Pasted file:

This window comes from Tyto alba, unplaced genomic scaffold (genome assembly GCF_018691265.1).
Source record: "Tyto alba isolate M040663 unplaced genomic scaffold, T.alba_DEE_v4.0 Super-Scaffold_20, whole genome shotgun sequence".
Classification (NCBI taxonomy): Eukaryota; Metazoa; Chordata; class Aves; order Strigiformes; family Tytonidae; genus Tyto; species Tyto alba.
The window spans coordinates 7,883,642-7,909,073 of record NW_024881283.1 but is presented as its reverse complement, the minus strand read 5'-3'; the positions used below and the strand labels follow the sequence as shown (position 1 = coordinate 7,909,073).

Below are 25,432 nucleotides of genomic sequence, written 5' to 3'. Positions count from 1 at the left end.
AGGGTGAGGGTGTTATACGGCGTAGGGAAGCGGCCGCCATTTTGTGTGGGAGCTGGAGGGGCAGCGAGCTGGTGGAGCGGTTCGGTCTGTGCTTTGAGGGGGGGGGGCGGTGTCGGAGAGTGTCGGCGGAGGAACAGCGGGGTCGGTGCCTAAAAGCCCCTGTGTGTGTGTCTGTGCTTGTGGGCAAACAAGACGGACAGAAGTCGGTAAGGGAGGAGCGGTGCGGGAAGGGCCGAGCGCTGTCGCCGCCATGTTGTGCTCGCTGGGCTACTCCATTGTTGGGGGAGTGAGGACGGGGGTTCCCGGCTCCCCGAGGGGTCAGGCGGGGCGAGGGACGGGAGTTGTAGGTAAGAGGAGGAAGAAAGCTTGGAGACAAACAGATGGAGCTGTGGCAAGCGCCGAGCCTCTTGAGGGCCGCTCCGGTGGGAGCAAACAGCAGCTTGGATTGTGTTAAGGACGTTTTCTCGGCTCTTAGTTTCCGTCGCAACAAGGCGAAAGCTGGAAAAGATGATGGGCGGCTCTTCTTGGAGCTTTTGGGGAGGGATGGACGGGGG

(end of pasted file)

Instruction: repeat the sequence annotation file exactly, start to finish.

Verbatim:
This window comes from Tyto alba, unplaced genomic scaffold (genome assembly GCF_018691265.1).
Source record: "Tyto alba isolate M040663 unplaced genomic scaffold, T.alba_DEE_v4.0 Super-Scaffold_20, whole genome shotgun sequence".
Classification (NCBI taxonomy): Eukaryota; Metazoa; Chordata; class Aves; order Strigiformes; family Tytonidae; genus Tyto; species Tyto alba.
The window spans coordinates 7,883,642-7,909,073 of record NW_024881283.1 but is presented as its reverse complement, the minus strand read 5'-3'; the positions used below and the strand labels follow the sequence as shown (position 1 = coordinate 7,909,073).

Below are 25,432 nucleotides of genomic sequence, written 5' to 3'. Positions count from 1 at the left end.
AGGGTGAGGGTGTTATACGGCGTAGGGAAGCGGCCGCCATTTTGTGTGGGAGCTGGAGGGGCAGCGAGCTGGTGGAGCGGTTCGGTCTGTGCTTTGAGGGGGGGGGGCGGTGTCGGAGAGTGTCGGCGGAGGAACAGCGGGGTCGGTGCCTAAAAGCCCCTGTGTGTGTGTCTGTGCTTGTGGGCAAACAAGACGGACAGAAGTCGGTAAGGGAGGAGCGGTGCGGGAAGGGCCGAGCGCTGTCGCCGCCATGTTGTGCTCGCTGGGCTACTCCATTGTTGGGGGAGTGAGGACGGGGGTTCCCGGCTCCCCGAGGGGTCAGGCGGGGCGAGGGACGGGAGTTGTAGGTAAGAGGAGGAAGAAAGCTTGGAGACAAACAGATGGAGCTGTGGCAAGCGCCGAGCCTCTTGAGGGCCGCTCCGGTGGGAGCAAACAGCAGCTTGGATTGTGTTAAGGACGTTTTCTCGGCTCTTAGTTTCCGTCGCAACAAGGCGAAAGCTGGAAAAGATGATGGGCGGCTCTTCTTGGAGCTTTTGGGGAGGGATGGACGGGGG